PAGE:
Parks, animated spaces and recreation opportunities make for vibrant and healthy neighbourhoods. In 2021, $12.7 million is being invested in parks acquisition, development and improvements for parks such as Pandosy Waterfront Park, Kerry Park, Tower Ranch Park, and others.

In addition to investments in essential services, safety and vibrant neighbourhoods, the 2021 budget includes:

  • Investing almost $600,000 to support programs and initiatives to help address complex social issues so we can build on being a socially responsible and inclusive community. This includes extending support for the Journey Home Strategy to 2023, funding to review housing for those with complex needs and support for temporary outdoor sheltering sites.
  • Taking action to address the impacts of climate change and protect our environment with almost $3 million to support Mill Creek flood protection efforts, introduce low-carbon initiatives, energy retrofits, establish GHG (greenhouse gas) modelling and hire a an environmental leader to review current policies and make recommendations to bolster current efforts.
  • $1.9 million in new transportation capital expenditures to ensure our growing community can get around safely and have access to different transportation options. We will connect the Okanagan Rail Trail to Waterfront Park and expand active transportation corridors and bicycle networks.

City staff had proposed a 4.27 per cent overall taxation increase for Council’s consideration at the Dec. 10 public meeting. Council sets the preliminary tax increase requirement after reviewing which projects to fund, and which projects to defer or cancel. Carryover requests will be presented to Council in March and the final tax demand increase will be decided by Council in April 2021.

2021 budget documents

For more information on 2021 budget documents, check back in December for news releases, budget volume and infographics.

News releases, factsheets & infographics

Reports to Council

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Where the money goes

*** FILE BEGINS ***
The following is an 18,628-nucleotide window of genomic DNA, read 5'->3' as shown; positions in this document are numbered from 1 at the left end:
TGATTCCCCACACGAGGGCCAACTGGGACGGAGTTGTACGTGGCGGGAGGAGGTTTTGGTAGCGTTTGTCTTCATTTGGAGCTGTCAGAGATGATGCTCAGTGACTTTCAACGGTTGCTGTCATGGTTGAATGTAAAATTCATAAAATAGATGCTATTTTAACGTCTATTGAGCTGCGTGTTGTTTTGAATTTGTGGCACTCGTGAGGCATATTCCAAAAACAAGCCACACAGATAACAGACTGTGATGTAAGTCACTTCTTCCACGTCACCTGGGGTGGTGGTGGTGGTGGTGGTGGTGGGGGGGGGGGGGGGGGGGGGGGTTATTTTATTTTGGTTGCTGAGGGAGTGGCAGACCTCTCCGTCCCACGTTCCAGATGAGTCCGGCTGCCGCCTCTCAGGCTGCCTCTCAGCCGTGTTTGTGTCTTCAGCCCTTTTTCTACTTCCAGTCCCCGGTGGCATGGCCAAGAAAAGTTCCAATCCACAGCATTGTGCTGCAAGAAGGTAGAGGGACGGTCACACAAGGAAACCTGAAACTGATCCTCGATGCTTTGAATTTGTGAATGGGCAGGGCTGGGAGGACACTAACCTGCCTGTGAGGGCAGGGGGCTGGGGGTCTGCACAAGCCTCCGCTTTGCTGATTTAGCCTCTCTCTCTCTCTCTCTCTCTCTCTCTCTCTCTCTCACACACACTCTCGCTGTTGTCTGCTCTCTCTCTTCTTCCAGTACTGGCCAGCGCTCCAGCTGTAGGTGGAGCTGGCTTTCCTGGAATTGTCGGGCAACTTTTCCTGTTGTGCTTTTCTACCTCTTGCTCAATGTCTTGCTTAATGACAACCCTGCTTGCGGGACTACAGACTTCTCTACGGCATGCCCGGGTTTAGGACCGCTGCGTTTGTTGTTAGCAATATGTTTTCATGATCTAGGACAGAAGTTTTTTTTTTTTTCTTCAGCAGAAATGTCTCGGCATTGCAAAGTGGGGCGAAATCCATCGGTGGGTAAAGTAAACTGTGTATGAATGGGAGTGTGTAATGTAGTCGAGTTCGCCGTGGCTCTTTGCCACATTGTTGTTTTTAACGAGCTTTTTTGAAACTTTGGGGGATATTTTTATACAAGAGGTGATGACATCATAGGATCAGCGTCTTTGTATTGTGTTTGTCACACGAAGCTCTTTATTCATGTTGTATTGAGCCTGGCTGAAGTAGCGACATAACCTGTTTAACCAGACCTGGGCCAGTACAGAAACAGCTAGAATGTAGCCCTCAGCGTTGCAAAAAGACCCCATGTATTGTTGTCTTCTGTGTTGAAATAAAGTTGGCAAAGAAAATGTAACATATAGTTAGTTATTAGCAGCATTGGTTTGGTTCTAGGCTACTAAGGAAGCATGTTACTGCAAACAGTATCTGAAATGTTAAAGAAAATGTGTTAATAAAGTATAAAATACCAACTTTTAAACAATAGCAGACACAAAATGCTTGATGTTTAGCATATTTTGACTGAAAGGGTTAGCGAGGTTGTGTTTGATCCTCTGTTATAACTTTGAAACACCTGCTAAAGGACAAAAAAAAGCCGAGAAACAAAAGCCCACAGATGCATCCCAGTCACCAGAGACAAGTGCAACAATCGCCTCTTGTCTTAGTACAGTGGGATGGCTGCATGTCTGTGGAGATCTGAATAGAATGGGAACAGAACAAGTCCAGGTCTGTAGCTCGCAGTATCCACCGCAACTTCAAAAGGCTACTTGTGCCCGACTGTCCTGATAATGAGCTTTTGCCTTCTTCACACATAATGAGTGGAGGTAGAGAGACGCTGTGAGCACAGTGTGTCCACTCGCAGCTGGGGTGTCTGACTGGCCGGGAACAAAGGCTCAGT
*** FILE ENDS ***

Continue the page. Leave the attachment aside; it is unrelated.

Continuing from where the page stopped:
Kelowna is a vibrant, growing city where your tax dollars help create an active, inclusive and safe community, strong economy, clean and healthy environment, and resilient, well-managed infrastructure. It has become a place where 92 per cent of residents say their quality of life in Kelowna is good or very good and 79 per cent say they receive good value for their taxes (2020 Citizen Survey).   

What your tax dollars pay for

Your municipal tax dollars pay for a wide variety of projects and services, from Police and Fire services to parks upgrades and maintenance, transportation and transit to active living and cultural services: 

  • 31% Safety  
  • 15% Fire 
  • 13% Parks, beaches & trails 
  • 10% Transportation (roads, sidewalks, etc.) 
  • 7% Transit & regional services 
  • 5% Planning & development 
  • 5% Building services 
  • 5% Active living & cultural services  
  • 3% Debt 
  • 2% Grants 
  • 2% Utility services 
  • 2% Street lights 

From the Final 2020 Financial Plan (May 2020), based on the 2020 average single family detached property valued at $676,100. 

Over the last five years, on average, a quarter of the City's funding has come from property taxes. The majority (75 per cent) of City funding comes from other sources such as reserves & surplus, fees & charges and borrowing.  

Learn more about the City's budget by watching this video: 

Where the money comes from

The majority (60 per cent) of the revenue sources for the City's 2021 budget comes from sources other than taxation: 

Budget revenue sources by the numbers
  • 40% Taxation 
  • 29% Fees and charges 
  • 16% Reserves & surplus 
  • 5% Grants